Train drivers in Germany, who are members of the GDL union, went on a 20-hour warning strike on Wednesday for higher wages. German railway company Deutsche Bahn said it was able to dispatch less than 20 percent of high-speed and long-distance ICE trains.
Many regional and city trains will not run due to the strike. “Based on experience from previous strikes, there will be extensive disruptions in regional transport as well,” said spokesman Achim Stauss. “We also expect that trains will not run at all in some regions,” he noted.
Achim Stauss said that the railways want to increase the capacity of trains that can be dispatched as much as possible. “We will add wagons if possible,” he said. However, he also pointed out that Deutsche Bahn will not be able to transport every passenger.
The railways have urged the public to postpone travel until the strike ends on Thursday. All the tickets that people bought for the services during the strike can be used in the following days. Passengers can also rebook seats for free or request a refund.
The railroads misinterpreted the concessions
The strike announcement came as a surprise as the German Train Drivers Union and Deutsche Bahn held the first round of wage negotiations a week ago and planned a second round for Thursday and Friday. Union boss Claus Weselsky said the railroads interpreted the union’s concessions as weakness. The railway company sharply criticized the union’s actions, calling the strike unnecessary. The railways also canceled Thursday and Friday negotiations with the train drivers’ union.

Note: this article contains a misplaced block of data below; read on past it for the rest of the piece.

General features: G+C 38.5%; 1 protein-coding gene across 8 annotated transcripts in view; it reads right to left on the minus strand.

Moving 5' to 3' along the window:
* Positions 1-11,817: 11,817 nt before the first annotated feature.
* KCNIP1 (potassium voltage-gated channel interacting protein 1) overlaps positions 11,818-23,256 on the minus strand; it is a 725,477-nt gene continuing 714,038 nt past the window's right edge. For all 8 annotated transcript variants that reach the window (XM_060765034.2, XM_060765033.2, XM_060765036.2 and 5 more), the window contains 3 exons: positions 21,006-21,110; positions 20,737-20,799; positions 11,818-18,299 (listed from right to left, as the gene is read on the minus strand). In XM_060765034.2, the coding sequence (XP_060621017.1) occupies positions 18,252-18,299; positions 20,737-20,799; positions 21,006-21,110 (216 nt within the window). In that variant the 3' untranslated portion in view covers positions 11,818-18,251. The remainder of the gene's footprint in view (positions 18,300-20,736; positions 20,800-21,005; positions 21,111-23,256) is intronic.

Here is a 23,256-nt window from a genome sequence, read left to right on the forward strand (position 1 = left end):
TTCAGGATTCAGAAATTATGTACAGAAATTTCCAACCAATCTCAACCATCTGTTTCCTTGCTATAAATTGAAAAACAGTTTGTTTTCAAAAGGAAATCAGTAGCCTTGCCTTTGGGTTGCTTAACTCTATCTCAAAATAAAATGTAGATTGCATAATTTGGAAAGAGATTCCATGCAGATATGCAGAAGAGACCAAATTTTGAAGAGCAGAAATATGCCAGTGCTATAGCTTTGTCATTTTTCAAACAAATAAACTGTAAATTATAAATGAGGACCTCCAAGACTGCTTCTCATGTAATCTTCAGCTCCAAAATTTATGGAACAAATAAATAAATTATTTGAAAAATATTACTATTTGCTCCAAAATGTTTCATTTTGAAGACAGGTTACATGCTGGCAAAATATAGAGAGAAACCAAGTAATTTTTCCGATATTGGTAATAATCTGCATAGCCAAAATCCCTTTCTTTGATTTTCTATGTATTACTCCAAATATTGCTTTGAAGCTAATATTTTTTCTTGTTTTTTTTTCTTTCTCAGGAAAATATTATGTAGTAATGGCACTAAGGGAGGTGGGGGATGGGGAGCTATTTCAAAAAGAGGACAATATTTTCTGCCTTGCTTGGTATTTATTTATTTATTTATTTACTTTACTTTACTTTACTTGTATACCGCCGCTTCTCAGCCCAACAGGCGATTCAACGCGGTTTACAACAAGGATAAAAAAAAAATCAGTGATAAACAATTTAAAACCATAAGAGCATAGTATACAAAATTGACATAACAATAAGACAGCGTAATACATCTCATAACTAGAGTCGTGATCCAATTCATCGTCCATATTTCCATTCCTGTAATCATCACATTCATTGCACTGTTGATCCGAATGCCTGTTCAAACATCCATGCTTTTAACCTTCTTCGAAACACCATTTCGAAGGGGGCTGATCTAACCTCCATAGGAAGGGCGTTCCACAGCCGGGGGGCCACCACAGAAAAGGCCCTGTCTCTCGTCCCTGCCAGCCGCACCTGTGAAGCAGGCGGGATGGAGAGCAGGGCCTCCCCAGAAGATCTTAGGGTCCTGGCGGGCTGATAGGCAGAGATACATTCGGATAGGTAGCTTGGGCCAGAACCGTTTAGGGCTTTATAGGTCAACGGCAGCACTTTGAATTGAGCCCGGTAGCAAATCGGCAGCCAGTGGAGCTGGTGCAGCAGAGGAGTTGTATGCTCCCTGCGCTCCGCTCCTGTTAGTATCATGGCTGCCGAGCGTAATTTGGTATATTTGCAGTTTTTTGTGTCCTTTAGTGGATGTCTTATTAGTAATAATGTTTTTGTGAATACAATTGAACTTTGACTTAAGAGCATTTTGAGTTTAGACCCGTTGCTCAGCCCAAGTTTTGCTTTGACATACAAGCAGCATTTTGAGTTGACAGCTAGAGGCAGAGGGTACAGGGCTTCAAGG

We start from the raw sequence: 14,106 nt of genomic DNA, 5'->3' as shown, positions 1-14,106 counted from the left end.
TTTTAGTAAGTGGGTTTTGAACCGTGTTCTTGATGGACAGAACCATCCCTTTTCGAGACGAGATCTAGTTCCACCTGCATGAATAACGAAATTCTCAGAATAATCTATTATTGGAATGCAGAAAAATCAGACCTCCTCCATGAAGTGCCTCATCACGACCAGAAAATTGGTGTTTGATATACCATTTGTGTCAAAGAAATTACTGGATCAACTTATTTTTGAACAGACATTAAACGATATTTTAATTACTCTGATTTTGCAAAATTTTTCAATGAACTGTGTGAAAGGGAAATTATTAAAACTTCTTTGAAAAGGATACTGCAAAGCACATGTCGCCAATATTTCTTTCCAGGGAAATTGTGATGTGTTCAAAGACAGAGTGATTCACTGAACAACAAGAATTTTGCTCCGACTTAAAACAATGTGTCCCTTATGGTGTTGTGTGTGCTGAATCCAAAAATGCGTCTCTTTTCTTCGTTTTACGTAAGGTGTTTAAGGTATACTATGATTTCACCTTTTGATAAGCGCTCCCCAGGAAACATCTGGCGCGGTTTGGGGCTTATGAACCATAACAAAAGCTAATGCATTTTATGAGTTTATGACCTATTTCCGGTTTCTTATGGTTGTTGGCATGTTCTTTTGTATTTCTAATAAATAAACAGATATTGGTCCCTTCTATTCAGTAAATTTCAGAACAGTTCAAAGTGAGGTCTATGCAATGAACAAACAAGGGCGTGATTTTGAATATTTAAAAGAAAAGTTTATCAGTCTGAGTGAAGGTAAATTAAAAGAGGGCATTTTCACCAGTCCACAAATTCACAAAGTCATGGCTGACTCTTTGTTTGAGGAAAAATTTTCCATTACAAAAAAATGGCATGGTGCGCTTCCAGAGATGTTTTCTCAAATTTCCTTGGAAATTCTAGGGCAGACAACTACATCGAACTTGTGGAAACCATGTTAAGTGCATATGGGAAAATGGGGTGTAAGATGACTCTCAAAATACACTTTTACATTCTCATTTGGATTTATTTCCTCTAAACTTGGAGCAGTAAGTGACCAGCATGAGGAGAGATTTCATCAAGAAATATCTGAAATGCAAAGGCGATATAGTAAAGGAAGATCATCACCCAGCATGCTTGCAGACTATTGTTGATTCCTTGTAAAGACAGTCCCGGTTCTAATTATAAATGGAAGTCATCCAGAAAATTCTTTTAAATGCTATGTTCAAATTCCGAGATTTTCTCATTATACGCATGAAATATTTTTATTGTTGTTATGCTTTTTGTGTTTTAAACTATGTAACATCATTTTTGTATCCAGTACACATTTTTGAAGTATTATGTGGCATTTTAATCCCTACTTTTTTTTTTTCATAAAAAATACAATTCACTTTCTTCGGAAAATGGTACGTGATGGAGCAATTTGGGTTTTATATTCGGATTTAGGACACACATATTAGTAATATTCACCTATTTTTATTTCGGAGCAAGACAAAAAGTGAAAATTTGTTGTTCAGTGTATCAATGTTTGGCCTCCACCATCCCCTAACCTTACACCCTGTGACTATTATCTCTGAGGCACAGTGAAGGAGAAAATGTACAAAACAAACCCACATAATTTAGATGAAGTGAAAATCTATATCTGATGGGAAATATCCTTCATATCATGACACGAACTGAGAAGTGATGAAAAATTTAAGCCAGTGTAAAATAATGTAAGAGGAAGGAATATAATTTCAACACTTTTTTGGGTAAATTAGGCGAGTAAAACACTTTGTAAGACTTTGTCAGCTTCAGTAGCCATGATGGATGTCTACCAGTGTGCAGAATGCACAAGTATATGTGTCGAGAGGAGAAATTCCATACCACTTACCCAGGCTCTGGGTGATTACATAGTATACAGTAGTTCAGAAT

The German passenger association PRO BAHN also had reservations about the strike, according to which the unions gave people too little time to prepare for the protest. The association also warned that mutual disputes complicate the search for an agreement.
The unions are demanding a wage increase of 555 euros per month and a one-time anti-inflation bonus of 3,000 euros. The point of contention is the reduction of working hours from 38 to 35 hours per week for shift workers with full wage compensation. The railways disagree with the demands and propose an 11 percent wage increase and a one-time anti-inflation bonus of 2,850 euros. This bonus was not subject to taxation.
German railways refused to participate in wage negotiations with train drivers’ unions due to the strike